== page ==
Lucy ~ An independent travel photographer working for herself earns $2200 per month

A girl crouching down in the grass taking a photo

As somebody who has no boss and no company employing her, Lucy’s monthly salary can fluctuate quite a lot.

It all depends on how she earns her money as an independent travel photographer and how many hours she has spent working towards her goals that month.

She has a large portfolio of high-quality photos (2000 images) uploaded to both Shutterstock and iStock which provides her with passive income. She adds new photos to her microstock portfolio monthly.

In addition to her earnings from microstock, she sells around 10 photos per month directly to editorial clients such as magazines and tourism boards.

This is how to sell images for editorial use directly to clients.

Finally, she has built a good working relationship with a travel brand who pays her a retainer every month in order to get the first pick (and the exclusive image rights) to a selection of her most recent photos, before they are offered for sale elsewhere.

Breakdown of Lucy’s earnings per month:

  • $750 retainer
  • $550 from microstock
  • $900 from licensing her photos to editorial publications

Total monthly salary: $2200

Lucy’s workflow

At the end of the month, she edits all of her photos taken that month.

She sends previews to the client who pays her a monthly retainer who can pick a number of images for themselves before anyone else sees them.

Then she chooses the best images from what is left over to offer for sale to magazines and tourism boards under an editorial license. She spends a day or two writing pitches and sending out emails.

All of the images that are left over and didn’t go to her retainer client and didn’t sell as editorial, get uploaded to microstock sites.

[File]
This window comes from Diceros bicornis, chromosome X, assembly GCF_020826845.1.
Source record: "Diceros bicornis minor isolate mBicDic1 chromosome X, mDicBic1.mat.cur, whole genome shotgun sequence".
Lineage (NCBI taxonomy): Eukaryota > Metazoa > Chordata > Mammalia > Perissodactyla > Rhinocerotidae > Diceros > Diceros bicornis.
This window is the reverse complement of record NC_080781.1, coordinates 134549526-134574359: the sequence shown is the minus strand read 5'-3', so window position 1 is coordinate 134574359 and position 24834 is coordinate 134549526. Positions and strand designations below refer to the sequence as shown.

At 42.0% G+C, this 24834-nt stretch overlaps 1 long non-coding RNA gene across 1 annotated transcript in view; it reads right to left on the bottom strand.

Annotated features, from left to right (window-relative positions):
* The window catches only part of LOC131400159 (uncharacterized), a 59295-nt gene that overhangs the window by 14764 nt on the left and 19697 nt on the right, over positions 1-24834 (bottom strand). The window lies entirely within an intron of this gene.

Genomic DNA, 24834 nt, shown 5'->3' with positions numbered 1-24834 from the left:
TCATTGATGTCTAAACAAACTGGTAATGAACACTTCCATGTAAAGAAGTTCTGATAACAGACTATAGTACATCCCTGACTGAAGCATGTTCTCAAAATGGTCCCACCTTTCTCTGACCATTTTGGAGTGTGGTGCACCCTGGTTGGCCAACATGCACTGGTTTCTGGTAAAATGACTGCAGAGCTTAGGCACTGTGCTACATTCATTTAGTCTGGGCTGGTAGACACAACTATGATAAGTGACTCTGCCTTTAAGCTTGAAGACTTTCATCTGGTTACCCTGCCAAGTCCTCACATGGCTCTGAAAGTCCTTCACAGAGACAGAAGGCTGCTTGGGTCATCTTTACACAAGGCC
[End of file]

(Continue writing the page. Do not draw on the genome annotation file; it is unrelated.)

Julian ~ A photographer with a big social media following earns $5250 per month

A man holding a camera up to his face

You’re probably following somebody like Julian on social media already.

He has over 100,000 followers on Instagram, a similar amount on Twitter and 125,000 subscribers on his YouTube channel.

It’s no surprise that having such a large and engaged following on social media can earn you a very good salary.

Julian has the chance to sell products to people who trust and value his opinion, as well as having advertisers constantly landing in his inbox who are keen to work with him.

Breakdown of Julian’s earnings per month

  • $1250 in YouTube ad revenue
  • $2000 from sponsored content where he promotes brands and their products.
  • $750 in affiliate revenue mainly from the Amazon Associates program.
  • $1000 from selling an online photography course he created.
  • $250 from Patreon where people send him a small amount of money each month to show their appreciation for his content.

Total monthly salary: $5250

You’re probably starting to see a pattern now.

A travel photographer’s salary is made up of many different revenue streams. That way their eggs aren’t all in one basket.